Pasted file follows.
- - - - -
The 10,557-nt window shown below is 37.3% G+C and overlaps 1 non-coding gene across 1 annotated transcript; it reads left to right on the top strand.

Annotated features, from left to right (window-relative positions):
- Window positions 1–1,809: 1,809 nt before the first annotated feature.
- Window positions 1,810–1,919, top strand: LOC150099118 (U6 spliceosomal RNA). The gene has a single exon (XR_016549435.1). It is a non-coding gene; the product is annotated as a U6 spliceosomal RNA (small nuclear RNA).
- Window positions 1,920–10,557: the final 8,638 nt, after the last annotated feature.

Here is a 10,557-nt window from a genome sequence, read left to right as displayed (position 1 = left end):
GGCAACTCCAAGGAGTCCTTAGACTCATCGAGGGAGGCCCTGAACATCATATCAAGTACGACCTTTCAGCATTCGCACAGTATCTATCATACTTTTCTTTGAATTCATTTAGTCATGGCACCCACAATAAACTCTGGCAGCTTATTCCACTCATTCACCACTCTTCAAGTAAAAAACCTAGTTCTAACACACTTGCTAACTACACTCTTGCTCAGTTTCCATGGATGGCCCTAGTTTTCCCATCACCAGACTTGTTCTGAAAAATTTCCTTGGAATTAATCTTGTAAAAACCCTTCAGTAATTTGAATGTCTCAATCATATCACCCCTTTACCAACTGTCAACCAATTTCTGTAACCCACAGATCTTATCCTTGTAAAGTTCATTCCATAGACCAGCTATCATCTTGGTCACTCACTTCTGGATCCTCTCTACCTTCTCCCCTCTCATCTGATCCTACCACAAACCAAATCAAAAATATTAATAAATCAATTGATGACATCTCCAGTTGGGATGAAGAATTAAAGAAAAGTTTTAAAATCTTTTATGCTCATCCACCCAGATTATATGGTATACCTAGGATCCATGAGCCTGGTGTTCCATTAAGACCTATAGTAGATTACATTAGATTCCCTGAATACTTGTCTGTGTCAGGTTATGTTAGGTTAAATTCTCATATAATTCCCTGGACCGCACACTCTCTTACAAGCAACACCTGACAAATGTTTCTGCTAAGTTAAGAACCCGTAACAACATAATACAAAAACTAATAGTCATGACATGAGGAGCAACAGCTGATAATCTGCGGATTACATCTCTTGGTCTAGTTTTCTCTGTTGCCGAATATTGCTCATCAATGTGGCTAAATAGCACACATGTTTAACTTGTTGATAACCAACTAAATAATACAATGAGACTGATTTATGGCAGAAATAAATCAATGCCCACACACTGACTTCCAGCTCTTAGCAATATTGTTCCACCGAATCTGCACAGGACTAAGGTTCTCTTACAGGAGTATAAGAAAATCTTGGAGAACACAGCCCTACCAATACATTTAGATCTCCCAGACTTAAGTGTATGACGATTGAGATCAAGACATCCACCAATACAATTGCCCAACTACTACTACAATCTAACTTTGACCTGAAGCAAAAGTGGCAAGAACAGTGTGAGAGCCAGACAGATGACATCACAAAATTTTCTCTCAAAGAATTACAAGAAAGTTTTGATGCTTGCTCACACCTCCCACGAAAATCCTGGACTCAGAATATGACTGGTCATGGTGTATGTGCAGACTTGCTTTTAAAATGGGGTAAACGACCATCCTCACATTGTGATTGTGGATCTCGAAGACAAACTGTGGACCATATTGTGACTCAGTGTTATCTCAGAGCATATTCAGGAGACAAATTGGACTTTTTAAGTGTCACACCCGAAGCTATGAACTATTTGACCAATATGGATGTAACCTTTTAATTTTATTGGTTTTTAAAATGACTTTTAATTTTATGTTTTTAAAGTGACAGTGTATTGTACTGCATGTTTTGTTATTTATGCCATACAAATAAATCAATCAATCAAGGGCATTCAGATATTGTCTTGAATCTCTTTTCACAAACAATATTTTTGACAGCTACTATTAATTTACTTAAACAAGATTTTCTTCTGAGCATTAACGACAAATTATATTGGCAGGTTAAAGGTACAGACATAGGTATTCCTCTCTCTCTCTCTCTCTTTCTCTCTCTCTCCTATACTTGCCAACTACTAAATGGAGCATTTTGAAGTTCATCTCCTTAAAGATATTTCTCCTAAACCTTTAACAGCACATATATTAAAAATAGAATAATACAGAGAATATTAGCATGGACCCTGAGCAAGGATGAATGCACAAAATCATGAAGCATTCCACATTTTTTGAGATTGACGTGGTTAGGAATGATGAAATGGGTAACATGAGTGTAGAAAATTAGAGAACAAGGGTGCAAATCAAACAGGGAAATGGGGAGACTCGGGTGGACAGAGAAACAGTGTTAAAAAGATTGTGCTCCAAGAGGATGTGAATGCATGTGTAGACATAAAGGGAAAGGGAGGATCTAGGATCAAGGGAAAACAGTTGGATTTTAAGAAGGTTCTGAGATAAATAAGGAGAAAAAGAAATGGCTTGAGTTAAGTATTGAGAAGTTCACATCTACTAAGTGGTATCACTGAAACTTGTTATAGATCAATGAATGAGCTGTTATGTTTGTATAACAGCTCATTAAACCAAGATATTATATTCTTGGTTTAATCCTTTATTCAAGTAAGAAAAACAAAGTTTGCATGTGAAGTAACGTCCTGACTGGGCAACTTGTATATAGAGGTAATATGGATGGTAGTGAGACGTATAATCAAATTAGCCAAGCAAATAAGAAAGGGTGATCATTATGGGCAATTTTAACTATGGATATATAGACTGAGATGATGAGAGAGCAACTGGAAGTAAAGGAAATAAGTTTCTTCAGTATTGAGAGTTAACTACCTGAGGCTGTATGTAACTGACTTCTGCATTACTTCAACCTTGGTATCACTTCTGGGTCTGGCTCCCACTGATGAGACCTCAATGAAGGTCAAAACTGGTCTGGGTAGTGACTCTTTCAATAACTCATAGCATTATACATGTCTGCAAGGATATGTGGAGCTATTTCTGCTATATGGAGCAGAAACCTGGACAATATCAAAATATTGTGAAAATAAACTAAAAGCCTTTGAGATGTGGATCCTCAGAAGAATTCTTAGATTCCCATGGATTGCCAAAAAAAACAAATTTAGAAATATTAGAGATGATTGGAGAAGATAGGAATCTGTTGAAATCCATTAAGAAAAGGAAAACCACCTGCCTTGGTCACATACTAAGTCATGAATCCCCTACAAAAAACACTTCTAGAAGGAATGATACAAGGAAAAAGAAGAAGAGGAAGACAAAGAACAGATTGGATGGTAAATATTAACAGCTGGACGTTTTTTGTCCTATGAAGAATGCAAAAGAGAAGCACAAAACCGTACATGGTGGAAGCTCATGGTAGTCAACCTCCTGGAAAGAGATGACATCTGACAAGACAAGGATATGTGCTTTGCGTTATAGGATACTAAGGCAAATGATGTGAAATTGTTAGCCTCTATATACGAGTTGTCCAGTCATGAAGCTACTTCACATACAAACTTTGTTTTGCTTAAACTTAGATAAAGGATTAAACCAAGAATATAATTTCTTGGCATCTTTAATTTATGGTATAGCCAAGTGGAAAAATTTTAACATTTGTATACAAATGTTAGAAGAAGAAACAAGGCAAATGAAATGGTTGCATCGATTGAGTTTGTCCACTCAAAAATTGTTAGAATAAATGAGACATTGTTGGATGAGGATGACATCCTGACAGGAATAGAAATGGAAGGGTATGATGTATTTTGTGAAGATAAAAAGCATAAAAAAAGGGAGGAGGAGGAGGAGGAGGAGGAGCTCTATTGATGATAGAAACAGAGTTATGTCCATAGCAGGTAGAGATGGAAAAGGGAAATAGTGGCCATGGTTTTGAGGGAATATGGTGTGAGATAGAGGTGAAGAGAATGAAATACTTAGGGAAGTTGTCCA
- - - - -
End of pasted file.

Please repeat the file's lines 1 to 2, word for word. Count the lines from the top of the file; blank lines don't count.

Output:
The 10,557-nt window shown below is 37.3% G+C and overlaps 1 non-coding gene across 1 annotated transcript; it reads left to right on the top strand.

Annotated features, from left to right (window-relative positions):